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Long road ahead still for U.S. 19 improvements

A motorist attempts to cross northbound traffic on U.S. 19 just south of State Road 52 in Port Richey on Thursday morning amid heavy construction.


A motorist attempts to cross northbound traffic on U.S. 19 just south of State Road 52 in Port Richey on Thursday morning amid heavy construction.


Had enough of those orange barrels on U.S. 19? If you're waiting for them to disappear, don't hold your breath. Better yet, take a deep breath. The Florida Department of Transportation says the $53 million improvement project on U.S. 19 between Pinellas and Hernando counties has another two years to go.

Just as one phase hit its midway point earlier this month — the stretch from Pinellas to State Road 52 — another was getting started. That phase, from SR 52 north to Hernando, began the second week of November with workers milling the lanes north of the intersection.

For now, most of the work is concentrated south of SR 52, where crews are ripping up medians, installing sidewalks and adding turn lanes.

The highway will look different and should feel safer when work ends in 2015. But until then, expect more of those annoying barrels clogging lanes and making guesswork out of when it's safe and legal to cut between them.

"Uncertainty abounds out there," Pasco Commissioner Jack Mariano said Friday. "Last night I was going to Best of Philly Cheese­steaks and I didn't know if I could turn in or not. Between the spacing of the barrels and the guys out there, you couldn't tell."

Pasco bus driver Barbara Thompson said the hardest part for her is inching toward the middle when a flashing arrow indicates the lane ahead is closed.

"People wait until the last second to move over and they don't let the buses in," she said.

FDOT spokeswoman Kris Carson said the project's overall aim is safety. It's meant to reduce problems caused by cars entering and exiting the highway and cutting through medians.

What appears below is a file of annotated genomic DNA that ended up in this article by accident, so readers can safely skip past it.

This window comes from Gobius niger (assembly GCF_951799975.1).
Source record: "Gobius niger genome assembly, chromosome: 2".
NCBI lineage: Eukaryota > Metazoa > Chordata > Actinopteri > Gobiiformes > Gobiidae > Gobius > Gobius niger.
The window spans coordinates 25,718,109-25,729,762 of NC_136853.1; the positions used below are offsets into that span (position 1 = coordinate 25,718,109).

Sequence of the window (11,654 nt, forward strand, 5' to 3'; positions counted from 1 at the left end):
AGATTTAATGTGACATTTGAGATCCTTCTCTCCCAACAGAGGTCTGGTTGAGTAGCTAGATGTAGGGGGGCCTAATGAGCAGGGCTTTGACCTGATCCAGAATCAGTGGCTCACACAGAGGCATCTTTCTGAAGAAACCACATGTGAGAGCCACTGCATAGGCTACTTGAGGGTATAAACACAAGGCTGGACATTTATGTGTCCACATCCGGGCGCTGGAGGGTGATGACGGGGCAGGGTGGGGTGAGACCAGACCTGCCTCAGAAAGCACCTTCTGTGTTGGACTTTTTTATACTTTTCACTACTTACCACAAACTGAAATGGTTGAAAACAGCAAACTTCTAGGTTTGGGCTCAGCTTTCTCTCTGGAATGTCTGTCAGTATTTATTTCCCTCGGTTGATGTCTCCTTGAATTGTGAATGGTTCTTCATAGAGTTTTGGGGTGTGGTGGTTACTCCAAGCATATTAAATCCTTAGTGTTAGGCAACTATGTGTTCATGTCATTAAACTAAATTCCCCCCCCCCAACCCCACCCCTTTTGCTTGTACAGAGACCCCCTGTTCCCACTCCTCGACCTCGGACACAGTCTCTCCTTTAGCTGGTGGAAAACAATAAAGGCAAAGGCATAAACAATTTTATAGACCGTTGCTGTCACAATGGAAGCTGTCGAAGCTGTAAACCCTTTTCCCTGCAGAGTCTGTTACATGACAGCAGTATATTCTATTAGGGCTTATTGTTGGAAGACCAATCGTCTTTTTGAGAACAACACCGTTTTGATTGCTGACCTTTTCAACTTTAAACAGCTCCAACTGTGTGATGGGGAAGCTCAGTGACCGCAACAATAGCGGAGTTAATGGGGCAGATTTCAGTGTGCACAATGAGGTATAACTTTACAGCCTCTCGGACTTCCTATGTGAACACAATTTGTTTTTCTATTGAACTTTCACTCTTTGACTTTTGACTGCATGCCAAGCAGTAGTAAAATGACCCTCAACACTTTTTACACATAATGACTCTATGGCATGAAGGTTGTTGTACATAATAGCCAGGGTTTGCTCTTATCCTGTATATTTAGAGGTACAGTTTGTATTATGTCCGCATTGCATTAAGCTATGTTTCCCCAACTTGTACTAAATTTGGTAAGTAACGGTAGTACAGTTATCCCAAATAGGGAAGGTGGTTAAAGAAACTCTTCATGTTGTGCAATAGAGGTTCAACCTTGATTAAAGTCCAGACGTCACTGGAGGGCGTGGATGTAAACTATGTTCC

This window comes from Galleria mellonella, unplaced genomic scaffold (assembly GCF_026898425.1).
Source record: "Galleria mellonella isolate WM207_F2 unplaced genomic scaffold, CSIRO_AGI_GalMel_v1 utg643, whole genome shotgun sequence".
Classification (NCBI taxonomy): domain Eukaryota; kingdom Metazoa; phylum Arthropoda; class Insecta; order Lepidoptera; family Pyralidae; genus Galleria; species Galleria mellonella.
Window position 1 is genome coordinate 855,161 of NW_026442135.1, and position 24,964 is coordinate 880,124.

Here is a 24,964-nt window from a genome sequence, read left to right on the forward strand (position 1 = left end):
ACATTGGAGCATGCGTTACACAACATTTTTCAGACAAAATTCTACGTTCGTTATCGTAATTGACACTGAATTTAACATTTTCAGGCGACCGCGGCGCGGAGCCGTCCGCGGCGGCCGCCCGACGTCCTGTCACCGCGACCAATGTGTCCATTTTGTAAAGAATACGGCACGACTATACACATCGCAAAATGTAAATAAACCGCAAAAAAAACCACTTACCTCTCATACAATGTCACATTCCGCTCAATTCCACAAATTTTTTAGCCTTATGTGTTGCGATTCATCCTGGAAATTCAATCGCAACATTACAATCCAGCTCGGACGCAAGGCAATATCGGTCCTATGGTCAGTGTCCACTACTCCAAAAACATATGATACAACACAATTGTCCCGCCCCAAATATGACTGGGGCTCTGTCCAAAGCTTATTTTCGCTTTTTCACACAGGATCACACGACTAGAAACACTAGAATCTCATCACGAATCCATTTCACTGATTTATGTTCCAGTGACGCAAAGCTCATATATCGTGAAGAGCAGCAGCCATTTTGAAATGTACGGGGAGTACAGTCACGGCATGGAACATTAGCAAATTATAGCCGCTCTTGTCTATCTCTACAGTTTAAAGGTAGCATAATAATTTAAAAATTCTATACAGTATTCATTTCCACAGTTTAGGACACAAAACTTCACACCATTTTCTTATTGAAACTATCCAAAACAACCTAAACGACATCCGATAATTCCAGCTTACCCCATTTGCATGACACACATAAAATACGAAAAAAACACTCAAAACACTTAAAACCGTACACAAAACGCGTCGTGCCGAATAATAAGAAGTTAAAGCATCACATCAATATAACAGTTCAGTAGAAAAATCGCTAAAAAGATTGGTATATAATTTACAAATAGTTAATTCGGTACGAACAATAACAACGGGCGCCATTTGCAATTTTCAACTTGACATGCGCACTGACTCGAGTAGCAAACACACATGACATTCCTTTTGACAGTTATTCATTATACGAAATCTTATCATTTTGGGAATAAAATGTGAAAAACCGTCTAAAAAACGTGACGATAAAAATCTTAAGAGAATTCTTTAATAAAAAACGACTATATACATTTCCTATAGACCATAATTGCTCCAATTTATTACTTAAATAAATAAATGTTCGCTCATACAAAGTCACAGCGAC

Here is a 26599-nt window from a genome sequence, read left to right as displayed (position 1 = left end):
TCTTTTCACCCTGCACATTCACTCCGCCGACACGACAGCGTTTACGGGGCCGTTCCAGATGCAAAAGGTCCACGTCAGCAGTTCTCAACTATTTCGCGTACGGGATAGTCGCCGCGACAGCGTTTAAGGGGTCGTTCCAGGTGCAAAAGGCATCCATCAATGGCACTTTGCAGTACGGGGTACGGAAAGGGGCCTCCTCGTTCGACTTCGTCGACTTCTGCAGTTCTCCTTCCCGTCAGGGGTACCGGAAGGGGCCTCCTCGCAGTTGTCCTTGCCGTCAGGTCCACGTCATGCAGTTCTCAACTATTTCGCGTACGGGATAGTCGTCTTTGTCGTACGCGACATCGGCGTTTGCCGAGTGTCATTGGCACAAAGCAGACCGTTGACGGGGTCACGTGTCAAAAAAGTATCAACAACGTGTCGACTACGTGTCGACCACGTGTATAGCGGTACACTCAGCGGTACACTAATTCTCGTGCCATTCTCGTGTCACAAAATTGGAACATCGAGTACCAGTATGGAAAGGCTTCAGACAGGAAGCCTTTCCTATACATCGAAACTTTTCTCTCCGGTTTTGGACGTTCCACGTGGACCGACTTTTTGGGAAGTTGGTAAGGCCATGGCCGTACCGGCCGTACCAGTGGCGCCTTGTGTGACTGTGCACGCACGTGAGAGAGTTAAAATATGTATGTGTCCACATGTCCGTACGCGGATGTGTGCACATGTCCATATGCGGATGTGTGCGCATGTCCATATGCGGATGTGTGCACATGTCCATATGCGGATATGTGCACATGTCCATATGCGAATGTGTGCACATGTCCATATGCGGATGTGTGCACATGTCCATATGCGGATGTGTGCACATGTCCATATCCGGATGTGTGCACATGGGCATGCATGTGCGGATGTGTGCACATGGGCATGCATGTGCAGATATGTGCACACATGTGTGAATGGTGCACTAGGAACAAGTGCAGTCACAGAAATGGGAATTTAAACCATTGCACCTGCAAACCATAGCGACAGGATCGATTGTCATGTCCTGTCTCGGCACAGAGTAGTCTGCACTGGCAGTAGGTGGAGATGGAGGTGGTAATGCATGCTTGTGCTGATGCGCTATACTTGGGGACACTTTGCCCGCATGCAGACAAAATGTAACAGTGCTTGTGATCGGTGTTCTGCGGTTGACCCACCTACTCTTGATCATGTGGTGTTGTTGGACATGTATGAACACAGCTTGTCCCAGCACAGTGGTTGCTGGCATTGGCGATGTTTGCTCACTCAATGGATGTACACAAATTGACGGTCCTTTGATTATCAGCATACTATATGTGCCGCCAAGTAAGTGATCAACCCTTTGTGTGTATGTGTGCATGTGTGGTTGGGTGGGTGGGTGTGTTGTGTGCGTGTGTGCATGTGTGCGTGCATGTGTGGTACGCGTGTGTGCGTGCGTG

The biggest change drivers will see — and are already seeing in some places — is continuous right-turn lanes, those long stretches intended solely for entering and exiting the highway. The lanes keep traffic flowing by getting cars off the through-lanes before they turn so they don't slow traffic behind them.

Another change — one that might prove controversial for some — involves the highway's openings in the median. Many are being closed. The DOT believes it's safer in some cases for motorists to make a U-turn at the next signal than allow them to cut across traffic at a median.

The ones that remain will be modified. They'll allow left turns but only from one side of U.S. 19 at a time. Engineers say it's safer to prevent southbound and northbound motorists from using the same cut-through because it can be difficult to see oncoming traffic with another vehicle sitting opposite.

"It's really a safety enhancement," Carson said. "It's something we studied a couple of years ago, with the median modification and continuous right-turn lanes."

The project's first phase to SR 52 has about a year left. The second, north of SR 52, is expected to wrap up in the fall of 2015.

Rich Shopes can be reached at [email protected] or (727) 869-6236.

Long road ahead still for U.S. 19 improvements 11/22/13 [Last modified: Friday, November 22, 2013 6:57pm]
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